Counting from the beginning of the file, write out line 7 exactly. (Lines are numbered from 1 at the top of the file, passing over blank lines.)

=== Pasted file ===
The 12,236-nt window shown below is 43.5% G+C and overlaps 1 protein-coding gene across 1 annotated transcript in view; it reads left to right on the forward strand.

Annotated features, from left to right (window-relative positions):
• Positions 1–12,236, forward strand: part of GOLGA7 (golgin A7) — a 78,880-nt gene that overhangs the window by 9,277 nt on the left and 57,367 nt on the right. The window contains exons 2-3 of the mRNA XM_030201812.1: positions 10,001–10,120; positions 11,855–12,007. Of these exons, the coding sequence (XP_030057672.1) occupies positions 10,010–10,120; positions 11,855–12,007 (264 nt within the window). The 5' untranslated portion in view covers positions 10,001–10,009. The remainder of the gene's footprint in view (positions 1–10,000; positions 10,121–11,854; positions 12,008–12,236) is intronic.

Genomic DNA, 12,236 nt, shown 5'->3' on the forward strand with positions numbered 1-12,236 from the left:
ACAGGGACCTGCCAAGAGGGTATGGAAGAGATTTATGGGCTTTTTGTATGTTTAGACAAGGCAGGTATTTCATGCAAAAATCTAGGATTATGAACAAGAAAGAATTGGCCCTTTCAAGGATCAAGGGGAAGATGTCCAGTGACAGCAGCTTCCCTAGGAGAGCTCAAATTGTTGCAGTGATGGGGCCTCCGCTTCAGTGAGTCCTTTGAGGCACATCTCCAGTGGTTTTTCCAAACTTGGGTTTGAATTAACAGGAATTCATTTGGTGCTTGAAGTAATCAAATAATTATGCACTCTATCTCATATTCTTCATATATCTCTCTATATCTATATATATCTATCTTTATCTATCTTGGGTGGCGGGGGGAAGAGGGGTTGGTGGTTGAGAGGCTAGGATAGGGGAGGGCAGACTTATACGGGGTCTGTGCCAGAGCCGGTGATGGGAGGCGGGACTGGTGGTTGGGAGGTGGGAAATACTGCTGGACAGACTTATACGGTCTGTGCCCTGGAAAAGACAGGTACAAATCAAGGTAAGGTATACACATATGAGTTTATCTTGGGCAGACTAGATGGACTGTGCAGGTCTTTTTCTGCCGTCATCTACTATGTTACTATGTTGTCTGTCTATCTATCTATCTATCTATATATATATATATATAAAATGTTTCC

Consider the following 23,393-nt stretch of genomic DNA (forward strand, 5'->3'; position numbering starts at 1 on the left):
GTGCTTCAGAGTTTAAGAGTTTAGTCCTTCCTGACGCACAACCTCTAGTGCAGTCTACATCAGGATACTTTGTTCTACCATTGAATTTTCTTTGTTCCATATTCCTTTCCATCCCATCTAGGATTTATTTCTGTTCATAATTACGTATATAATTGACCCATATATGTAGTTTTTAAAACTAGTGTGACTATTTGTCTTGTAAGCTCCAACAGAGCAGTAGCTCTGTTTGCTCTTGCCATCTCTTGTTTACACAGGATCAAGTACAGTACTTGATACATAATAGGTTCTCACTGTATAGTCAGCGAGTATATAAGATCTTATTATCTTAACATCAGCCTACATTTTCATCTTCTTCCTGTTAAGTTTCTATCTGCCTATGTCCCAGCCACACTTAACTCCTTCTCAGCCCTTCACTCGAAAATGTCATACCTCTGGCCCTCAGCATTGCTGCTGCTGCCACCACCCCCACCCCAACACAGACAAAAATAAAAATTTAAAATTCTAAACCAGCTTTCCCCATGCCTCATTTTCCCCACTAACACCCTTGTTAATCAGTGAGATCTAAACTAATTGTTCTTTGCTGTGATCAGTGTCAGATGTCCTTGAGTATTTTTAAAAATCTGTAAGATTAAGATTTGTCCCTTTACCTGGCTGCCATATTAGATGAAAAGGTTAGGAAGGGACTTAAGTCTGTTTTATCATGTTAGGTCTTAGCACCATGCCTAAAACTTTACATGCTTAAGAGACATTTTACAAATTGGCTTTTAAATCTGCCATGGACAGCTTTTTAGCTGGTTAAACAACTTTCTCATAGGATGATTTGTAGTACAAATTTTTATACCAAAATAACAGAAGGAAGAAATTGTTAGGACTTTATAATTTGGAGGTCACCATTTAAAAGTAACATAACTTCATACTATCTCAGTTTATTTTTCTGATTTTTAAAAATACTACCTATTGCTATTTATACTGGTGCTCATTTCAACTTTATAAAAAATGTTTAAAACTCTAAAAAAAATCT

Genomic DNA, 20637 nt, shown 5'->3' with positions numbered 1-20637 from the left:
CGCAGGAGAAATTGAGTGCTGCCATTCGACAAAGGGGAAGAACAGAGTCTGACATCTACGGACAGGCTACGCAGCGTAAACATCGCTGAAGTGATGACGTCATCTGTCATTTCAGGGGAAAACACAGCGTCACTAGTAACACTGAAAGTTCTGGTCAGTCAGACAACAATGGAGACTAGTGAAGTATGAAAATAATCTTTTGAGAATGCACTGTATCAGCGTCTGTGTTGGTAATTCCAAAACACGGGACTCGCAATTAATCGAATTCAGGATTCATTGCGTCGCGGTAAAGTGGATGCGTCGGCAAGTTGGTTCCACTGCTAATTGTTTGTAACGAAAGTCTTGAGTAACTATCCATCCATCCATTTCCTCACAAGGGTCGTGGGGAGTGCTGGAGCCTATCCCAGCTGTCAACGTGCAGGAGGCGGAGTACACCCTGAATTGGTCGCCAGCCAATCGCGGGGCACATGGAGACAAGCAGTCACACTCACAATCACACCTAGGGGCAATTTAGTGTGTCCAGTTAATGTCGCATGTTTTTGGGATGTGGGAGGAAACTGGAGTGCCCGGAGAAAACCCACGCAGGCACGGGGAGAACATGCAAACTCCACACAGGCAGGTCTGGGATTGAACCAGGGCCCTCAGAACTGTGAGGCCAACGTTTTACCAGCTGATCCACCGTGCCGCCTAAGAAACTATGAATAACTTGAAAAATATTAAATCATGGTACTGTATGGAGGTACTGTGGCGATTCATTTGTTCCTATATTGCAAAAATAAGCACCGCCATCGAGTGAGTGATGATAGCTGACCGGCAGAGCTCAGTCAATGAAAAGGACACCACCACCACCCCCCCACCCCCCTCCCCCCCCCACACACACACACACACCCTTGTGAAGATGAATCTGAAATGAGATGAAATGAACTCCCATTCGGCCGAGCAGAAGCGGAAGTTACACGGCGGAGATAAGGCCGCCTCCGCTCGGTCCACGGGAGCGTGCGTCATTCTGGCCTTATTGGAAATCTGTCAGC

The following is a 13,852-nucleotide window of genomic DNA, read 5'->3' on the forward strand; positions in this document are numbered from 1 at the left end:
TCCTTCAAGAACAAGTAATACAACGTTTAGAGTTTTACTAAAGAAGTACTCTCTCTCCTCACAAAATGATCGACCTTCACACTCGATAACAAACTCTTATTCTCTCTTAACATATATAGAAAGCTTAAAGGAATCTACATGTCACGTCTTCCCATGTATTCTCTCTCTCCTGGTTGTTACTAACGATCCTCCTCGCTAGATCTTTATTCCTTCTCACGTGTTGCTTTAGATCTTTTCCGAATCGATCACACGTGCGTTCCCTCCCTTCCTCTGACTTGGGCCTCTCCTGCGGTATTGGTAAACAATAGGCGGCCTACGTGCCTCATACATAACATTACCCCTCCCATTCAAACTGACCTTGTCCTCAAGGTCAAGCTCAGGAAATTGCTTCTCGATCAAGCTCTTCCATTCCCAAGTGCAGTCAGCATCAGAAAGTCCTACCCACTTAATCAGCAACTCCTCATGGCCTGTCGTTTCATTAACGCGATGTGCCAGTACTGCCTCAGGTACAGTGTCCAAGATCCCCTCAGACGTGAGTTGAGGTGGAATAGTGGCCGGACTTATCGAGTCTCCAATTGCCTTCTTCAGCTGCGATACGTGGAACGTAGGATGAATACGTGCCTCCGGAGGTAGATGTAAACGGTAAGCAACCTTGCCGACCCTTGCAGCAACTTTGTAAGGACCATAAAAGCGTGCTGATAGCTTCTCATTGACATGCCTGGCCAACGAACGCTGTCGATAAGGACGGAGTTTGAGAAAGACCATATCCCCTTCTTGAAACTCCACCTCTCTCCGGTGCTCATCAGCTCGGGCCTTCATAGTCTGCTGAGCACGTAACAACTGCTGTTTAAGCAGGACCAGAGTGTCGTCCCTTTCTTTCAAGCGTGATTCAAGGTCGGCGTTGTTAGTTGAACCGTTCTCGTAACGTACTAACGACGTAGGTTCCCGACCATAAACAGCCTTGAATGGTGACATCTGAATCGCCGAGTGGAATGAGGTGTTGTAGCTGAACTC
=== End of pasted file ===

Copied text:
GTGCTTCAGAGTTTAAGAGTTTAGTCCTTCCTGACGCACAACCTCTAGTGCAGTCTACATCAGGATACTTTGTTCTACCATTGAATTTTCTTTGTTCCATATTCCTTTCCATCCCATCTAGGATTTATTTCTGTTCATAATTACGTATATAATTGACCCATATATGTAGTTTTTAAAACTAGTGTGACTATTTGTCTTGTAAGCTCCAACAGAGCAGTAGCTCTGTTTGCTCTTGCCATCTCTTGTTTACACAGGATCAAGTACAGTACTTGATACATAATAGGTTCTCACTGTATAGTCAGCGAGTATATAAGATCTTATTATCTTAACATCAGCCTACATTTTCATCTTCTTCCTGTTAAGTTTCTATCTGCCTATGTCCCAGCCACACTTAACTCCTTCTCAGCCCTTCACTCGAAAATGTCATACCTCTGGCCCTCAGCATTGCTGCTGCTGCCACCACCCCCACCCCAACACAGACAAAAATAAAAATTTAAAATTCTAAACCAGCTTTCCCCATGCCTCATTTTCCCCACTAACACCCTTGTTAATCAGTGAGATCTAAACTAATTGTTCTTTGCTGTGATCAGTGTCAGATGTCCTTGAGTATTTTTAAAAATCTGTAAGATTAAGATTTGTCCCTTTACCTGGCTGCCATATTAGATGAAAAGGTTAGGAAGGGACTTAAGTCTGTTTTATCATGTTAGGTCTTAGCACCATGCCTAAAACTTTACATGCTTAAGAGACATTTTACAAATTGGCTTTTAAATCTGCCATGGACAGCTTTTTAGCTGGTTAAACAACTTTCTCATAGGATGATTTGTAGTACAAATTTTTATACCAAAATAACAGAAGGAAGAAATTGTTAGGACTTTATAATTTGGAGGTCACCATTTAAAAGTAACATAACTTCATACTATCTCAGTTTATTTTTCTGATTTTTAAAAATACTACCTATTGCTATTTATACTGGTGCTCATTTCAACTTTATAAAAAATGTTTAAAACTCTAAAAAAAATCT